Back in 2001, Malaysia unveiled the MyKad, a dual interface ID card, which at the time was the first of its kind. The project utilised innovative and cutting-edge technology pioneered by Unisys.

What can we learn from Malaysia’s successful multi-purpose ID cards, and how can you apply these lessons to your own workplace?

What is MyKad?

All Malaysian citizens 12 years and over are eligible for a MyKad (those 12 and under receive a MyKid).

The dual interface smart card utilises both contact and contactless technology, while incorporating public and private sector functions.

It also employs advanced chip and biometric technology, which allows its users to seamlessly navigate government and private sector transactions.

The card embodies a range of different roles. It is both the national identification card and a driving license. It also acts as a travel document when travelling domestically and between a select few neighbouring countries.

MyKad is also integrated within the national healthcare system – it stores medical records, offering quicker access to information in times of emergency and during routine treatments.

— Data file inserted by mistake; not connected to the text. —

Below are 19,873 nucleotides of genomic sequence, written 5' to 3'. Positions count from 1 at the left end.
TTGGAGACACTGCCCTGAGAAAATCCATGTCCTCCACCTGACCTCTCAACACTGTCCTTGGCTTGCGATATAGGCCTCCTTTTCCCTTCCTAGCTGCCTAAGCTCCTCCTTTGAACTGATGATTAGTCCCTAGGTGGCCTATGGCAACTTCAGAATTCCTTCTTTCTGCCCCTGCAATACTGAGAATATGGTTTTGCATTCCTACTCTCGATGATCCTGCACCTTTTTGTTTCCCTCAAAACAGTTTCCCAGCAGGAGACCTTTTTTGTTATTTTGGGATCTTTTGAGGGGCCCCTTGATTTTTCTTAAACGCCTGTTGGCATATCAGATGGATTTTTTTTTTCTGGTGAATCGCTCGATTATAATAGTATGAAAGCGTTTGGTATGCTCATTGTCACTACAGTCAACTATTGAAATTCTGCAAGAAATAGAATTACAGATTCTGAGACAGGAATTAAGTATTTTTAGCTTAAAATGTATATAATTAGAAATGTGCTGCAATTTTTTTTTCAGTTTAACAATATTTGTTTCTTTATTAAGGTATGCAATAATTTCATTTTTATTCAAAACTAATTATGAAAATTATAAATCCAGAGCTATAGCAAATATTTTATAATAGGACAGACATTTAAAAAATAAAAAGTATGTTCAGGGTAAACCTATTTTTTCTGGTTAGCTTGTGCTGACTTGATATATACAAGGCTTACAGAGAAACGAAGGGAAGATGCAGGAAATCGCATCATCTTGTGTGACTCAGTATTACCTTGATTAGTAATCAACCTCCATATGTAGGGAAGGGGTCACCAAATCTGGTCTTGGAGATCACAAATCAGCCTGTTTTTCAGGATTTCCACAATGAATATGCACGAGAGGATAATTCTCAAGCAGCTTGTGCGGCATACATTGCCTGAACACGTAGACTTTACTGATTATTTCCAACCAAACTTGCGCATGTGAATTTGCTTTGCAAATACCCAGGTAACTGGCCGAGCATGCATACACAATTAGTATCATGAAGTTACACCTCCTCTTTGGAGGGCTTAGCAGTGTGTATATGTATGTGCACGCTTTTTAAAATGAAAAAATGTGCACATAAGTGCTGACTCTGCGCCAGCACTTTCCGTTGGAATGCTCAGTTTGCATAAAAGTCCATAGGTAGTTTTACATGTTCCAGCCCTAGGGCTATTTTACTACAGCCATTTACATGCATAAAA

E-cash facilities are incorporated through a reloadable cash purse, which is accepted at a range of outlets such as government agencies and petrol stations. Further, it incorporates Malaysia’s Touch’n’Go technology, which allows it to make payments to toll booths and within public transport systems.

Finally, it can also function as an ATM card at designated banks.

MyKad is a major part of Malaysia’s e-government and e-commerce strategies. The multi-purpose card is a testament to the possibilities of smart partnerships between government and private sectors.

How has it changed the face of ID cards?

According to Unisys, the aim of the government roll out was to equip over 26 million Malaysians with the MyKad. The number of receivers makes this one of the largest government adoptions of smart cards in history.

Although there have been earlier uses of smart cards, such as in Singapore, Hong Kong and Europe, the combination of sheer scale and multifaceted design make the MyKad a quality smart card solution.

By expanding smart cards to include a range of functions, Malaysia has shown innovation and technological prowess. Importantly, the smart card is being upgraded all the time through new features and components.

For instance, a new addition to the card records the data of agriculture business, allowing for quick access to business licenses and past transactions.

In 2001, Malaysia became world leaders in smart card use. But there are smaller and more practical ways businesses and government agencies can incorporate smart cards.

How can you take a leaf out of Malaysia’s book and include smart cards in your business enterprise?